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Diplomacy in Action

Appendix D: Humanitarian Demining Technology Research and Development


To Walk the Earth in Safety: The United States Commitment to Humanitarian Demining
Bureau of Political-Military Affairs
November 2001
Report
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The Thai Mine Action Center conducted an evaluation of the Pearson Survivable Tractor and Tools in 2000.

The U.S. Department of Defense (DoD) Humanitarian Demining Research and Development Program (R & D) develops equipment to assist with the global humanitarian demining effort. Since the program's inception in 1995, significant progress has been made and many successful products have been deployed for field-testing in the mine-plagued nations of Africa, Central America, the Middle East, Southeast Asia, and Europe. The DoD R & D Program is responsible for the creation of products that broaden the capabilities for detecting, marking, clearing, and neutralizing mines, as well as provide equipment for training and post clearance quality assurance. Feedback from users and field tests are crucial to the continued success of the program and the humanitarian demining cause.

DoD approaches problems in a systematic manner by:

  • Attacking the problem globally through international cooperation with both government and nongovernmental organizations (NGO)
  • Developing new demining tools
  • Developing and promulgating mine and demining information, instruction, and mine awareness
  • Providing global on-the-ground support and assistance

International cooperation is being developed on several fronts. Intergovernmental cooperation takes advantage of local infrastructure and distribution channels. Special Forces, components of the theater commands, Explosive Ordnance Disposal teams, civil affairs, and psychological operations units provide assistance through local governments for demining and mine awareness training programs. In 2000, the Tempest vegetation clearing machine underwent testing in Thailand. Intergovernmental cooperation is vital to developing mine databases and equipment effectiveness analyses, while international coordination is key to establishing statements of requirements for specific humanitarian demining technologies. The United States cooperates globally with governmental agencies, industry, academia, commercial demining companies, international organizations, NGOs, and private volunteer organizations to develop and implement systems that meet humanitarian demining needs.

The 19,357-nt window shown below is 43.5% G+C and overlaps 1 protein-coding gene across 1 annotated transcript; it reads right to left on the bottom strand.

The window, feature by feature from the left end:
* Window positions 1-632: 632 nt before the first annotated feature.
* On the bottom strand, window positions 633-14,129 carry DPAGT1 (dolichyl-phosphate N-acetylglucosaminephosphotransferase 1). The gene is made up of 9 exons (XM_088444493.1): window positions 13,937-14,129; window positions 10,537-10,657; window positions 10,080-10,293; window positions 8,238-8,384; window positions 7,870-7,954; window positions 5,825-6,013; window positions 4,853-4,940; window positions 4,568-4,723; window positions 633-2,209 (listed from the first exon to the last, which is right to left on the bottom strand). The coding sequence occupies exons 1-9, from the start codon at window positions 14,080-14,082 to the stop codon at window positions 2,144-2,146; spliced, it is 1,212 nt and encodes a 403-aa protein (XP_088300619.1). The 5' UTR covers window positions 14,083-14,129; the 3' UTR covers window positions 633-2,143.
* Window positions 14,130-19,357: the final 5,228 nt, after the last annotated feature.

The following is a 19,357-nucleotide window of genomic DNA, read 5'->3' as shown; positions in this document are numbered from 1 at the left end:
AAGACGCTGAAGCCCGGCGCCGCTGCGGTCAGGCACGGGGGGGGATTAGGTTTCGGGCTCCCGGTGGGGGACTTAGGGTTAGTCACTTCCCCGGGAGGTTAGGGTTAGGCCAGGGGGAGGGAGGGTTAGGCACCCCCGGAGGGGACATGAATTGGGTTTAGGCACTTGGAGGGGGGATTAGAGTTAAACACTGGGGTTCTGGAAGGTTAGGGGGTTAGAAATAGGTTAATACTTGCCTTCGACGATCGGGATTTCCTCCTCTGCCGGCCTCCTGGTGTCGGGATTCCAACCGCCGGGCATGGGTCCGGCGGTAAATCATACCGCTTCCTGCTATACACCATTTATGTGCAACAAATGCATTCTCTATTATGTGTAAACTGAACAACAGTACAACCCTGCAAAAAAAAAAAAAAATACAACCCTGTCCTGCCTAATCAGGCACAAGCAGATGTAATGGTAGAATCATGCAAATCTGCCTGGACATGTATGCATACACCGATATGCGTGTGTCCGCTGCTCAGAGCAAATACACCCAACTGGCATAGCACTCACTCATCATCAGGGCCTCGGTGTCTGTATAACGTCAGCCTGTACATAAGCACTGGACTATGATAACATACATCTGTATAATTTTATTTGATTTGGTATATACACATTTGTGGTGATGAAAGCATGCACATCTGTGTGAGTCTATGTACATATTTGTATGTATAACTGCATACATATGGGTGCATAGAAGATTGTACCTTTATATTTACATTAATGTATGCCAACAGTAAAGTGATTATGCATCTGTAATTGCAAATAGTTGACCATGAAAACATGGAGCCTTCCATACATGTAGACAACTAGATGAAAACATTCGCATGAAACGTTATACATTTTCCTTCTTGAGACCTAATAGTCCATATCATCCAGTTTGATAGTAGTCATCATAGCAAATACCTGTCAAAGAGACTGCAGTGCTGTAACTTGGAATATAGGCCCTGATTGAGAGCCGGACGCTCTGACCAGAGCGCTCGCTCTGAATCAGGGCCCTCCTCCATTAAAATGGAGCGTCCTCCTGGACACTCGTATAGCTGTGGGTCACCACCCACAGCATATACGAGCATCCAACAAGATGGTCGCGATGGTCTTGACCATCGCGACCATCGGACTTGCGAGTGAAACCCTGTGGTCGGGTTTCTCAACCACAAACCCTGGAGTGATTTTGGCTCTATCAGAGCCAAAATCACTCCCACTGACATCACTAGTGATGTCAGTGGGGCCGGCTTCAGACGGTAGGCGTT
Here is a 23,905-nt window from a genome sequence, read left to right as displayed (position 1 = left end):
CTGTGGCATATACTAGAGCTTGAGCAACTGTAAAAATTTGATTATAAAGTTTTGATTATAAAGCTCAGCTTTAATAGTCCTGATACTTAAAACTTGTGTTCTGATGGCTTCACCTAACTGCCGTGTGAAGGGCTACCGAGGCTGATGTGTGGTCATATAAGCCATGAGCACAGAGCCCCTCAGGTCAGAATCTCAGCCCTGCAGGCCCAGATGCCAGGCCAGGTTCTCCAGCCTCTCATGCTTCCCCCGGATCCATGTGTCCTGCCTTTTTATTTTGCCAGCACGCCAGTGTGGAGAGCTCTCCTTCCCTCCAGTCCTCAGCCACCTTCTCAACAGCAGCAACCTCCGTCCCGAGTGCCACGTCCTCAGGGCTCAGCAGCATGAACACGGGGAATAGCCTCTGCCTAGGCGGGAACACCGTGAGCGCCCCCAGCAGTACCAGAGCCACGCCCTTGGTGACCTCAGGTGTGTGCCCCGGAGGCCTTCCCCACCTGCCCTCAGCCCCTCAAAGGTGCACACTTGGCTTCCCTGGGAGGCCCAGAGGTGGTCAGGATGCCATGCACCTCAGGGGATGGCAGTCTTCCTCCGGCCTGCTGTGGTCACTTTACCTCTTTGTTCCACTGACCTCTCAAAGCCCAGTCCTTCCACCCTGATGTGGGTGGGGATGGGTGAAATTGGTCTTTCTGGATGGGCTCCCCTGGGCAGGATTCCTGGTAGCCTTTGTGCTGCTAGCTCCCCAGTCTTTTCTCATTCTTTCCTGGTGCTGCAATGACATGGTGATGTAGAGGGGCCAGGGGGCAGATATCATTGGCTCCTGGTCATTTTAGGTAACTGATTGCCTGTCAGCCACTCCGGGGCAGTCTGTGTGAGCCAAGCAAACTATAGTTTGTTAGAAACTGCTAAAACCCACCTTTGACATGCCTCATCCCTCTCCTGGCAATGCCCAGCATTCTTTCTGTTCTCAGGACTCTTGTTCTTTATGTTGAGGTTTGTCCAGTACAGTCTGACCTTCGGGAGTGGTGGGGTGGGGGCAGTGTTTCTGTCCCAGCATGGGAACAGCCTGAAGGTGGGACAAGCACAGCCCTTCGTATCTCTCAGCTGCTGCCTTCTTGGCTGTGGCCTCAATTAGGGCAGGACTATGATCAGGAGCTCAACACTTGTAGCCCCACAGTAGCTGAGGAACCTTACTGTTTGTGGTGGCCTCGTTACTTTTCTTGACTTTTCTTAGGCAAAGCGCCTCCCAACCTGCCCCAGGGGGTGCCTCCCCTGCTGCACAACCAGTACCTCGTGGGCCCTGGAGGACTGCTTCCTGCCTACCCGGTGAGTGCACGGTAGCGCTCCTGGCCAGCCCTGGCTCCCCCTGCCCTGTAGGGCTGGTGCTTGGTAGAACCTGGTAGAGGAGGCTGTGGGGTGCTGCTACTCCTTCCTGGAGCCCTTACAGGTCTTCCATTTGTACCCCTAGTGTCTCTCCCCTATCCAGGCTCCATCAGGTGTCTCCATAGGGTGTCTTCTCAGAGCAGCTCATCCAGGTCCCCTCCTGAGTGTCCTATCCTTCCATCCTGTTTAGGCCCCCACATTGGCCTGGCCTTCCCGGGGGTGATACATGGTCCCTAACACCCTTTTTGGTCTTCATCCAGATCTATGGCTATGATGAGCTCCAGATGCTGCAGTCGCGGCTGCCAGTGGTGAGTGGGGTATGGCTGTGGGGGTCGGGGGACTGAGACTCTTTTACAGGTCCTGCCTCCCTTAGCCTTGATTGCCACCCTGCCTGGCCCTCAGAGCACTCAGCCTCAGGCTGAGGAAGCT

Personal protection, wide-area detection, handheld detection, vegetation clearance, and mechanical mine clearance are the areas for technology focus within the DoD R & D Program. Despite the increase in safety and efficiency in humanitarian demining operations, the most common method still in use today is manual demining. The DoD R & D Program has made significant enhancements in personal protection equipment and will continue to improve deminer protection gear such as helmets, visors, and body armor. When improving mine detection equipment, the challenge is the abundance of mines with low-metal content, while at the same time discriminating them from nonexplosive debris. The DoD R & D Program has evaluated several prototype systems, using simple to sophisticated technologies to develop improved metal detectors, ground-penetrating radar, as well as other sensors. The global demining community has expressed the urgent need for cost effective and efficient mine clearance products. The DoD R & D Program has evaluated a variety of machines that have proven to increase speed, efficiency, and safety in both mine and vegetation clearance. The DoD has also been able to respond to unique demining situations with demining tools suited for specific needs.

Providing highly trained and skilled personnel and up-to-date equipment in mine-afflicted countries is important for timely and efficient humanitarian demining assistance. As briefly described before, on-the-ground assistance is provided by SOF in order to train local people to recognize, detect, and clear mines. The United States also provides technical in-country support for new research and development items that are provided for evaluation in mine-afflicted regions. This unique in-theater assistance plays a major role in accelerating the development process by insuring that lessons learned in the field are rapidly integrated into improvements of demining tools, training, and information. TO date this assistance has been provided to: Afghanistan, Bosnia, Cambodia, Chile, Croatia, Cuba (Guantanamo Bay), Ecuador, Egypt, Guatemala, Israel, Jordan, Kosovo, Laos, Lebanon, Namibia, Nicaragua, and Thailand.



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